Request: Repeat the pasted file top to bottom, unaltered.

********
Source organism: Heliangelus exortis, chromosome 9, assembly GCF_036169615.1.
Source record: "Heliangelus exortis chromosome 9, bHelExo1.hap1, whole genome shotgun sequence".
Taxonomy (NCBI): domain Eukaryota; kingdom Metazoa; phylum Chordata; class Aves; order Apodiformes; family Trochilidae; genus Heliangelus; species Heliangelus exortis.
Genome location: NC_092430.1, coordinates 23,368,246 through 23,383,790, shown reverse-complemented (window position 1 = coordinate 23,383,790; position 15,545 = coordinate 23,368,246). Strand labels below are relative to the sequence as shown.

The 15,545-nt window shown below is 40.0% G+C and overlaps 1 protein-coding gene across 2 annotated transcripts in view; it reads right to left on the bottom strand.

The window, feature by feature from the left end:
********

Source organism: Heliangelus exortis, chromosome 9, assembly GCF_036169615.1.
Source record: "Heliangelus exortis chromosome 9, bHelExo1.hap1, whole genome shotgun sequence".
Taxonomy (NCBI): domain Eukaryota; kingdom Metazoa; phylum Chordata; class Aves; order Apodiformes; family Trochilidae; genus Heliangelus; species Heliangelus exortis.
Genome location: NC_092430.1, coordinates 23,368,246 through 23,383,790, shown reverse-complemented (window position 1 = coordinate 23,383,790; position 15,545 = coordinate 23,368,246). Strand labels below are relative to the sequence as shown.

The 15,545-nt window shown below is 40.0% G+C and overlaps 1 protein-coding gene across 2 annotated transcripts in view; it reads right to left on the bottom strand.

The window, feature by feature from the left end: